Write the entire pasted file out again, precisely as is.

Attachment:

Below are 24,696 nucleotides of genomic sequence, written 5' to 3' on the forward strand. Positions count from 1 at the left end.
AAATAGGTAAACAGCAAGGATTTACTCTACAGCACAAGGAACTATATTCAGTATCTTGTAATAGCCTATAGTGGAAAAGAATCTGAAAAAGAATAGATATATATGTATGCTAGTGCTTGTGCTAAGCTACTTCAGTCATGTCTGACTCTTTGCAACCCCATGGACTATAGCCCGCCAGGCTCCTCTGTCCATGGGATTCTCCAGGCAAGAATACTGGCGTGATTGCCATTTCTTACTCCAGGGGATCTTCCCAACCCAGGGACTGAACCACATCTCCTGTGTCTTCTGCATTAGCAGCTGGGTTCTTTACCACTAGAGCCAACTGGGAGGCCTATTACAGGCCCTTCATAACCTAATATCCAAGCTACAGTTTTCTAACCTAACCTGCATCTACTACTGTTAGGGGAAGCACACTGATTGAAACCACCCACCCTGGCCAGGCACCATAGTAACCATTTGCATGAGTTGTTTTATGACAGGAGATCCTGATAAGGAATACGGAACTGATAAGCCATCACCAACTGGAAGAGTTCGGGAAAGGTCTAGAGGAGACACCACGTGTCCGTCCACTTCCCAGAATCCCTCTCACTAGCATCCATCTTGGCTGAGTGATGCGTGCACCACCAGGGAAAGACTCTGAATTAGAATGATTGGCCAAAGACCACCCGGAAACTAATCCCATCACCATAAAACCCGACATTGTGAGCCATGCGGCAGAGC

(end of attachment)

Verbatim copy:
Below are 24,696 nucleotides of genomic sequence, written 5' to 3' on the forward strand. Positions count from 1 at the left end.
AAATAGGTAAACAGCAAGGATTTACTCTACAGCACAAGGAACTATATTCAGTATCTTGTAATAGCCTATAGTGGAAAAGAATCTGAAAAAGAATAGATATATATGTATGCTAGTGCTTGTGCTAAGCTACTTCAGTCATGTCTGACTCTTTGCAACCCCATGGACTATAGCCCGCCAGGCTCCTCTGTCCATGGGATTCTCCAGGCAAGAATACTGGCGTGATTGCCATTTCTTACTCCAGGGGATCTTCCCAACCCAGGGACTGAACCACATCTCCTGTGTCTTCTGCATTAGCAGCTGGGTTCTTTACCACTAGAGCCAACTGGGAGGCCTATTACAGGCCCTTCATAACCTAATATCCAAGCTACAGTTTTCTAACCTAACCTGCATCTACTACTGTTAGGGGAAGCACACTGATTGAAACCACCCACCCTGGCCAGGCACCATAGTAACCATTTGCATGAGTTGTTTTATGACAGGAGATCCTGATAAGGAATACGGAACTGATAAGCCATCACCAACTGGAAGAGTTCGGGAAAGGTCTAGAGGAGACACCACGTGTCCGTCCACTTCCCAGAATCCCTCTCACTAGCATCCATCTTGGCTGAGTGATGCGTGCACCACCAGGGAAAGACTCTGAATTAGAATGATTGGCCAAAGACCACCCGGAAACTAATCCCATCACCATAAAACCCGACATTGTGAGCCATGCGGCAGAGC